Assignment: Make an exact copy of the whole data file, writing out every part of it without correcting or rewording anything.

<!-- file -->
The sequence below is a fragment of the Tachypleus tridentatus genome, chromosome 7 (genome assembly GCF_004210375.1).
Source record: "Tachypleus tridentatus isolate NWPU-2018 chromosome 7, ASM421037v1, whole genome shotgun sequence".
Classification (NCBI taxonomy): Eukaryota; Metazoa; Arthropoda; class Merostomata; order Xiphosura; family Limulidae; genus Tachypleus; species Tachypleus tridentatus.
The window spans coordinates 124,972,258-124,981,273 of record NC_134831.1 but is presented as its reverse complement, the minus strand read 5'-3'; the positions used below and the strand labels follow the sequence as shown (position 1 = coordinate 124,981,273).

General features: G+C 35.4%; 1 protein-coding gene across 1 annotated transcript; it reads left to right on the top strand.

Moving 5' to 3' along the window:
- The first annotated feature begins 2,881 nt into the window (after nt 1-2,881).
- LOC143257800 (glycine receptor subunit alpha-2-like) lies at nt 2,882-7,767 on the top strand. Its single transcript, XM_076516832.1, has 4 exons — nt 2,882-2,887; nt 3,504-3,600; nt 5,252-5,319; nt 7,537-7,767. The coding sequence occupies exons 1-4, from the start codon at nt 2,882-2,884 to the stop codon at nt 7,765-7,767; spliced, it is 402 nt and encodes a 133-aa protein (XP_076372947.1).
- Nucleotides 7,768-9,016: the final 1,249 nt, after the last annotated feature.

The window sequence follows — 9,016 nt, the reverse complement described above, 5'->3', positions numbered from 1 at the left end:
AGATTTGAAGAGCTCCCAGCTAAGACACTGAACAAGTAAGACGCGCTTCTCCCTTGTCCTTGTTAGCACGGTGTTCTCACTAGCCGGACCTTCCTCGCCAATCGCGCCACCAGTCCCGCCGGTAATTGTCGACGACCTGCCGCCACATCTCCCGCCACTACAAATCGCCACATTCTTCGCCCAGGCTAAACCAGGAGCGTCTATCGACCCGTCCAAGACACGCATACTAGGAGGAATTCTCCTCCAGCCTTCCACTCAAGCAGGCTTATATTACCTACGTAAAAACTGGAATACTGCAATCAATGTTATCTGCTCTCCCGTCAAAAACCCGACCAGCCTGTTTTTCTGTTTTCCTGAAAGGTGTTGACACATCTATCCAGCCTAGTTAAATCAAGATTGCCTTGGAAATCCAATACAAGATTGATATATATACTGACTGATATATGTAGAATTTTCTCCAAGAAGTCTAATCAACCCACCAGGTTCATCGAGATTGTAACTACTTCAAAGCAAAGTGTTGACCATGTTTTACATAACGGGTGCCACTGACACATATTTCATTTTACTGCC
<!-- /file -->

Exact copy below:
The sequence below is a fragment of the Tachypleus tridentatus genome, chromosome 7 (genome assembly GCF_004210375.1).
Source record: "Tachypleus tridentatus isolate NWPU-2018 chromosome 7, ASM421037v1, whole genome shotgun sequence".
Classification (NCBI taxonomy): Eukaryota; Metazoa; Arthropoda; class Merostomata; order Xiphosura; family Limulidae; genus Tachypleus; species Tachypleus tridentatus.
The window spans coordinates 124,972,258-124,981,273 of record NC_134831.1 but is presented as its reverse complement, the minus strand read 5'-3'; the positions used below and the strand labels follow the sequence as shown (position 1 = coordinate 124,981,273).

General features: G+C 35.4%; 1 protein-coding gene across 1 annotated transcript; it reads left to right on the top strand.

Moving 5' to 3' along the window:
- The first annotated feature begins 2,881 nt into the window (after nt 1-2,881).
- LOC143257800 (glycine receptor subunit alpha-2-like) lies at nt 2,882-7,767 on the top strand. Its single transcript, XM_076516832.1, has 4 exons — nt 2,882-2,887; nt 3,504-3,600; nt 5,252-5,319; nt 7,537-7,767. The coding sequence occupies exons 1-4, from the start codon at nt 2,882-2,884 to the stop codon at nt 7,765-7,767; spliced, it is 402 nt and encodes a 133-aa protein (XP_076372947.1).
- Nucleotides 7,768-9,016: the final 1,249 nt, after the last annotated feature.

The window sequence follows — 9,016 nt, the reverse complement described above, 5'->3', positions numbered from 1 at the left end:
AGATTTGAAGAGCTCCCAGCTAAGACACTGAACAAGTAAGACGCGCTTCTCCCTTGTCCTTGTTAGCACGGTGTTCTCACTAGCCGGACCTTCCTCGCCAATCGCGCCACCAGTCCCGCCGGTAATTGTCGACGACCTGCCGCCACATCTCCCGCCACTACAAATCGCCACATTCTTCGCCCAGGCTAAACCAGGAGCGTCTATCGACCCGTCCAAGACACGCATACTAGGAGGAATTCTCCTCCAGCCTTCCACTCAAGCAGGCTTATATTACCTACGTAAAAACTGGAATACTGCAATCAATGTTATCTGCTCTCCCGTCAAAAACCCGACCAGCCTGTTTTTCTGTTTTCCTGAAAGGTGTTGACACATCTATCCAGCCTAGTTAAATCAAGATTGCCTTGGAAATCCAATACAAGATTGATATATATACTGACTGATATATGTAGAATTTTCTCCAAGAAGTCTAATCAACCCACCAGGTTCATCGAGATTGTAACTACTTCAAAGCAAAGTGTTGACCATGTTTTACATAACGGGTGCCACTGACACATATTTCATTTTACTGCC